Mark’s first encounter with John du Pont, in a stately library at the latter’s colossal mansion, comes as a shock not just to the young athlete but to the audience. We’re not used to seeing the genial comic actor Steve Carell with gray hair, extra poundage, and an enormous hooked nose. Most of all, though, it’s the way Carell’s cold fish of a billionaire carries himself that’s unsettling. At once patrician and pitiful, he’s a kind of overgrown toddler, so used to getting what he wants that any hint of opposition is met with blinking incomprehension. It’s surprisingly easy for du Pont to convince the needy, lonely, and none-too-bright Mark to move into a guesthouse on the Foxcatcher property and accept the utterly unqualified du Pont as his new coach and all-around mentor. But du Pont’s attempt to land Mark’s brother Dave as his team’s resident trainer meets with more resistance. “Dave can’t be bought,” Mark explains apologetically—the implication being that he himself was on the auction block. But that kind of integrity doesn’t compute in du Pont’s worldview; surely, he insists, every man must have his price.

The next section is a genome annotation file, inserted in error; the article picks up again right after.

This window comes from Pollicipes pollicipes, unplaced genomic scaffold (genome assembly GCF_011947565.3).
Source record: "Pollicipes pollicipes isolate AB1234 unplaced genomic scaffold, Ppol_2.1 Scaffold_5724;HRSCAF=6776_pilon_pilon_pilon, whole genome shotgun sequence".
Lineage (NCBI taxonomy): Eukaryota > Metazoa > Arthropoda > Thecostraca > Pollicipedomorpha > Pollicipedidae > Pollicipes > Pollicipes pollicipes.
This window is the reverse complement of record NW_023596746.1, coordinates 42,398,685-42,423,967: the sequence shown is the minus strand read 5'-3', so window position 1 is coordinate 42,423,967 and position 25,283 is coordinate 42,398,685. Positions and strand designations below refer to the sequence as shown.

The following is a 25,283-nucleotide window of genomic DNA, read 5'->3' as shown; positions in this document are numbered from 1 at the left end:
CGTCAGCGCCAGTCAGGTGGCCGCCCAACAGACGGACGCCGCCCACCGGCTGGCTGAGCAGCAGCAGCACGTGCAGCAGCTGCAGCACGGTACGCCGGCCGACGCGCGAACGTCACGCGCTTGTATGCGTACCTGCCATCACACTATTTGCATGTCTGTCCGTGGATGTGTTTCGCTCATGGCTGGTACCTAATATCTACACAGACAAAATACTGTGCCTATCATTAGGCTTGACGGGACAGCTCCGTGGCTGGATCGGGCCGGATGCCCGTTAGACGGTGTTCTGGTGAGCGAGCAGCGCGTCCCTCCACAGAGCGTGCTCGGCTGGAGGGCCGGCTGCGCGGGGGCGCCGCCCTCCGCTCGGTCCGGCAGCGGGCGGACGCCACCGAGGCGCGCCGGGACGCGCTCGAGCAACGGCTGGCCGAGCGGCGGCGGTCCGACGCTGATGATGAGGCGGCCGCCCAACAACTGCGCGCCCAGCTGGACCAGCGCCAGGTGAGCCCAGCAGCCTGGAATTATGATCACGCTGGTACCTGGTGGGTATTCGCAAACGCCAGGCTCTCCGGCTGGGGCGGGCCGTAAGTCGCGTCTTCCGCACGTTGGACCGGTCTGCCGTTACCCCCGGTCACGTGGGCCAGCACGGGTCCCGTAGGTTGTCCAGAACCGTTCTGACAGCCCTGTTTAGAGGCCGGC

Eventually du Pont does manage to bring Dave into the Foxcatcher fold, but not before he has begun to introduce the formerly clean-living Mark to the pleasures of cocaine, whiskey, and vaguely Reaganite monologues about achievement and patriotism. The curious bond between these two men—beautifully explored in one long scene aboard a helicopter en route to a fancy fundraiser—is a perverse caricature of the father/son or mentor/mentee relationship, with hints of erotic fascination thrown in. There’s lots and lots of wrestling in Foxcatcher; if you’ve ever wanted to see Channing Tatum or Mark Ruffalo (or, why not, Steve Carell) roll on the floor with beefy men wearing naught but a skimpy singlet, your prayers have been answered. But this isn’t a sports movie by any stretch of the imagination (though there’s one sequence, in which Mark struggles to shed extra weight before a big tournament, that feels like a sick twist on a familiar trope from the athlete-biopic genre). It’s a portrait of a complex macho love triangle, in which the alternate family unit du Pont and Mark have created together—a twisted and miserable one, but a family all the same—comes into conflict with Mark’s real-life family, as the comparatively sane Dave joins them at the Foxcatcher estate and begins to be pulled into their poisonous dynamic.